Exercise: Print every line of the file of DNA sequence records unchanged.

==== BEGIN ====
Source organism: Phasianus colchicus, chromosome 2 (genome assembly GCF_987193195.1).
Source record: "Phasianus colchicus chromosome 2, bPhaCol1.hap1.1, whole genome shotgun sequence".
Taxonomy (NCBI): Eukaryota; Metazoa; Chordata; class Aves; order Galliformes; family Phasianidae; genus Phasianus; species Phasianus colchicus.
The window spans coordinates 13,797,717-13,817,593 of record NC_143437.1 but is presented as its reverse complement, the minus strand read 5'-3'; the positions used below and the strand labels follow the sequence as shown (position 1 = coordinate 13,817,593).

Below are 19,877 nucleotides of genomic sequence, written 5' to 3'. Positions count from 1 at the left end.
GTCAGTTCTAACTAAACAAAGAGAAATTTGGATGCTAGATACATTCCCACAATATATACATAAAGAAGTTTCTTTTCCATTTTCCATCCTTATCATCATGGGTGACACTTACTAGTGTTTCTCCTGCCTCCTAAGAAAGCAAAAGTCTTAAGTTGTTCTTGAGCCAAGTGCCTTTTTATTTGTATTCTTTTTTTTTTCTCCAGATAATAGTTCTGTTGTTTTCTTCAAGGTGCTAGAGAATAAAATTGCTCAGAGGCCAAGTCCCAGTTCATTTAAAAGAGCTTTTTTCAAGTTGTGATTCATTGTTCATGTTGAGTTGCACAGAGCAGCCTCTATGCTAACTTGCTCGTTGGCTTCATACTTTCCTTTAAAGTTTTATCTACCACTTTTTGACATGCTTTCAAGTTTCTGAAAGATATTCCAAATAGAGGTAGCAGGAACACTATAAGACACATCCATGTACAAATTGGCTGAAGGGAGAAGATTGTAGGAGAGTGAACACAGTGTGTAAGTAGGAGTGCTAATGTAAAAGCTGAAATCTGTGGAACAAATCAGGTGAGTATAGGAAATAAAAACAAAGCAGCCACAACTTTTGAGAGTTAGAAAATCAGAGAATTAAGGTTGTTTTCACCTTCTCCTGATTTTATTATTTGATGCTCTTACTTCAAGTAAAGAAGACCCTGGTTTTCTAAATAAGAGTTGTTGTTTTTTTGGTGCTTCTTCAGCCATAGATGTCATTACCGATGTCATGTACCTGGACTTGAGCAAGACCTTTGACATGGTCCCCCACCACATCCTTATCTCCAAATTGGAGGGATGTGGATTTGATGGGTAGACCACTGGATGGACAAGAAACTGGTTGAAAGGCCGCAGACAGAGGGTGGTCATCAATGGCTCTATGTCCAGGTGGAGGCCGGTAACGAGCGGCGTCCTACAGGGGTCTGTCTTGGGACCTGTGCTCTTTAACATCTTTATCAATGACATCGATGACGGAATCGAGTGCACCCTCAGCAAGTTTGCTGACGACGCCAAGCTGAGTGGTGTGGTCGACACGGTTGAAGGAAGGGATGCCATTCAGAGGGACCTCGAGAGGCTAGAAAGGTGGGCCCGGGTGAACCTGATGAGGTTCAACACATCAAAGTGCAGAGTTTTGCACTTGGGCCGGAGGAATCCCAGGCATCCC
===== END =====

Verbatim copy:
Source organism: Phasianus colchicus, chromosome 2 (genome assembly GCF_987193195.1).
Source record: "Phasianus colchicus chromosome 2, bPhaCol1.hap1.1, whole genome shotgun sequence".
Taxonomy (NCBI): Eukaryota; Metazoa; Chordata; class Aves; order Galliformes; family Phasianidae; genus Phasianus; species Phasianus colchicus.
The window spans coordinates 13,797,717-13,817,593 of record NC_143437.1 but is presented as its reverse complement, the minus strand read 5'-3'; the positions used below and the strand labels follow the sequence as shown (position 1 = coordinate 13,817,593).

Below are 19,877 nucleotides of genomic sequence, written 5' to 3'. Positions count from 1 at the left end.
GTCAGTTCTAACTAAACAAAGAGAAATTTGGATGCTAGATACATTCCCACAATATATACATAAAGAAGTTTCTTTTCCATTTTCCATCCTTATCATCATGGGTGACACTTACTAGTGTTTCTCCTGCCTCCTAAGAAAGCAAAAGTCTTAAGTTGTTCTTGAGCCAAGTGCCTTTTTATTTGTATTCTTTTTTTTTTCTCCAGATAATAGTTCTGTTGTTTTCTTCAAGGTGCTAGAGAATAAAATTGCTCAGAGGCCAAGTCCCAGTTCATTTAAAAGAGCTTTTTTCAAGTTGTGATTCATTGTTCATGTTGAGTTGCACAGAGCAGCCTCTATGCTAACTTGCTCGTTGGCTTCATACTTTCCTTTAAAGTTTTATCTACCACTTTTTGACATGCTTTCAAGTTTCTGAAAGATATTCCAAATAGAGGTAGCAGGAACACTATAAGACACATCCATGTACAAATTGGCTGAAGGGAGAAGATTGTAGGAGAGTGAACACAGTGTGTAAGTAGGAGTGCTAATGTAAAAGCTGAAATCTGTGGAACAAATCAGGTGAGTATAGGAAATAAAAACAAAGCAGCCACAACTTTTGAGAGTTAGAAAATCAGAGAATTAAGGTTGTTTTCACCTTCTCCTGATTTTATTATTTGATGCTCTTACTTCAAGTAAAGAAGACCCTGGTTTTCTAAATAAGAGTTGTTGTTTTTTTGGTGCTTCTTCAGCCATAGATGTCATTACCGATGTCATGTACCTGGACTTGAGCAAGACCTTTGACATGGTCCCCCACCACATCCTTATCTCCAAATTGGAGGGATGTGGATTTGATGGGTAGACCACTGGATGGACAAGAAACTGGTTGAAAGGCCGCAGACAGAGGGTGGTCATCAATGGCTCTATGTCCAGGTGGAGGCCGGTAACGAGCGGCGTCCTACAGGGGTCTGTCTTGGGACCTGTGCTCTTTAACATCTTTATCAATGACATCGATGACGGAATCGAGTGCACCCTCAGCAAGTTTGCTGACGACGCCAAGCTGAGTGGTGTGGTCGACACGGTTGAAGGAAGGGATGCCATTCAGAGGGACCTCGAGAGGCTAGAAAGGTGGGCCCGGGTGAACCTGATGAGGTTCAACACATCAAAGTGCAGAGTTTTGCACTTGGGCCGGAGGAATCCCAGGCATCCC